I came into American University being quite averse to politics and government, and I always wanted to focus entirely on narrative film production. My other choice, NYU, would probably have been a better fit, but AU gave me better financial options and I could knock out a year at AU coming in with AP and community college credits. I finished AU in 3 years with minimal debt.
During my time, I was able to find the resources and crews to make narrative films happen, but it sometimes felt like an uphill battle. By the time I graduated, I warmed to documentary filmmaking and became more politically and socially interested. Most of my classmates, whether in the film department, in SOC or in the whole university seemed extremely passionate about politics, government and social issues. A lot of people in the film department were there because they saw it as a way to make their voice heard within these topics. The doc program, especially the Center for Environmental Filmmaking, is very strong. Combine that with being in the Nation's Capital and you're really in the right place for the right thing. Again, probably not for me. But some folks thrived on it. But you do end up looking for internships and work opportunities in the city that you go to school in, and DC doesn't have a lot going on for your average student.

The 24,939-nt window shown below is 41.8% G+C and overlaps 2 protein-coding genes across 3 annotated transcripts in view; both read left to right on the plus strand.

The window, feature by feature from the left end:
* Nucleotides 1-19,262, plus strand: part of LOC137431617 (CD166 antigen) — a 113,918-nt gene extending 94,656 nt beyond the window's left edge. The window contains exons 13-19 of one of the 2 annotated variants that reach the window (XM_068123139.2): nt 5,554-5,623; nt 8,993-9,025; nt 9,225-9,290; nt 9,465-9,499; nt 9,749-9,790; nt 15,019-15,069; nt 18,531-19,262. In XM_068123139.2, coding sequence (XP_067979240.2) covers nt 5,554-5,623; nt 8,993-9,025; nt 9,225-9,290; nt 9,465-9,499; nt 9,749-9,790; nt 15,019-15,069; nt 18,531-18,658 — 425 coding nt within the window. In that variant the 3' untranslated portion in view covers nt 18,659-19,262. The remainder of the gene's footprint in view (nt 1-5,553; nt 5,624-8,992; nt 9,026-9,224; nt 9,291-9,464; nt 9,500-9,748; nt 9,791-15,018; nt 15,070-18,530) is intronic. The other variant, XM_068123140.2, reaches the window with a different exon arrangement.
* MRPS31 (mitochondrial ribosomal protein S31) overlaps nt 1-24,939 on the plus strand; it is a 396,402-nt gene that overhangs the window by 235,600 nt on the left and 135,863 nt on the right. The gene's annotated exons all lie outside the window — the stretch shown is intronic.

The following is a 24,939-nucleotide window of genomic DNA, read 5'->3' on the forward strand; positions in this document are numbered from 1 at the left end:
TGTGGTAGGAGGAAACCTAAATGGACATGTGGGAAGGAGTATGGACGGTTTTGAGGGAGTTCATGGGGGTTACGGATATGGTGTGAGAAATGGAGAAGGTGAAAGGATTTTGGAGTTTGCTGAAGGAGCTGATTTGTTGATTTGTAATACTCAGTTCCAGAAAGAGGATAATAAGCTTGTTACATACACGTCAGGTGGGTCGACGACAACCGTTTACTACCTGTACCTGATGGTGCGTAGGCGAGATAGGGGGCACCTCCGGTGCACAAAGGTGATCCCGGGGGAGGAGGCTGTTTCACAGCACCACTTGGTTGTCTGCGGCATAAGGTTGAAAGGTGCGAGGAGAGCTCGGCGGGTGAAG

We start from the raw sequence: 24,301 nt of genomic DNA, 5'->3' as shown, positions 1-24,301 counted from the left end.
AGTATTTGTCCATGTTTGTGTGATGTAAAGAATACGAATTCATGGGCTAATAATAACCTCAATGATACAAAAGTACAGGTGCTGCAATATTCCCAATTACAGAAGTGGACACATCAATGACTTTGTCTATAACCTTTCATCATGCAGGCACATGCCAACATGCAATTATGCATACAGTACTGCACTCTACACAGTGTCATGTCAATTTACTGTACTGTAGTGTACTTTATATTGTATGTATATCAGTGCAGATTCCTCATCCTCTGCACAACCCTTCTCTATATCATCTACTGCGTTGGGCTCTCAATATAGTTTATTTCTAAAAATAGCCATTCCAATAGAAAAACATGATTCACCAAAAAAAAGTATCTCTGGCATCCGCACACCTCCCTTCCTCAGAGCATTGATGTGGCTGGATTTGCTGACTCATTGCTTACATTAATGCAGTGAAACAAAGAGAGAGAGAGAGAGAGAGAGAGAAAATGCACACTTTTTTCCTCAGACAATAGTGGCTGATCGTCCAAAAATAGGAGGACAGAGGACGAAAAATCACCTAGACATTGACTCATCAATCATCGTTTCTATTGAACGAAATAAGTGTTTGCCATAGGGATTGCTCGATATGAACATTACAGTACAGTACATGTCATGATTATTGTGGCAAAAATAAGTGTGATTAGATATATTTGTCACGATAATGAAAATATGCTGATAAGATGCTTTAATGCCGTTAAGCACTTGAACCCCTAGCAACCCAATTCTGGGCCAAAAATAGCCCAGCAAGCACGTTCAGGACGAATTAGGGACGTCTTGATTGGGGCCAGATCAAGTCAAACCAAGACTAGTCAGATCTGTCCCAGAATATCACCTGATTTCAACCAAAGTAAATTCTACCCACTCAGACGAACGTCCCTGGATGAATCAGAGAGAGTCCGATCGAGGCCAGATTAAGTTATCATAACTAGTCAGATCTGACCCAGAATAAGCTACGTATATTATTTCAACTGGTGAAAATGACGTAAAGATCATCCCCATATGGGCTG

The film department felt like a carousel at times. The older professors who were tenured seemed out of touch with the current scene; they had been tenured and working for the university for so long that the indie struggle seemed very much lost on them. Younger, adjunct professors were barely graduated from the same classes they were teaching, and could provide even less perspective. The boast of the film department is a two-time Oscar winner in sound; yet his classes are primarily a vehicle for him to talk about his experiences and his awards. He barely taught the class I took with him and though his anecdotes were amusing and at times insightful, it was certainly not worth more than just the check mark I received for the class.
In the end, I'll leave you with this: you get what you put in. I went to school with some amazingly talented people. Some people did great work while at school, some people did great work after school. Some people are still in DC and some are in NY or LA. Some are elsewhere. The most ambitious people have left DC. No school is a guarantee of success or failure, but if you have a clear idea of what you want to accomplish, then you can really tailor your school experience to your ambitions. And I think that's true for any (film) school experience. Good luck.
American University - School of Communication (B.A.)
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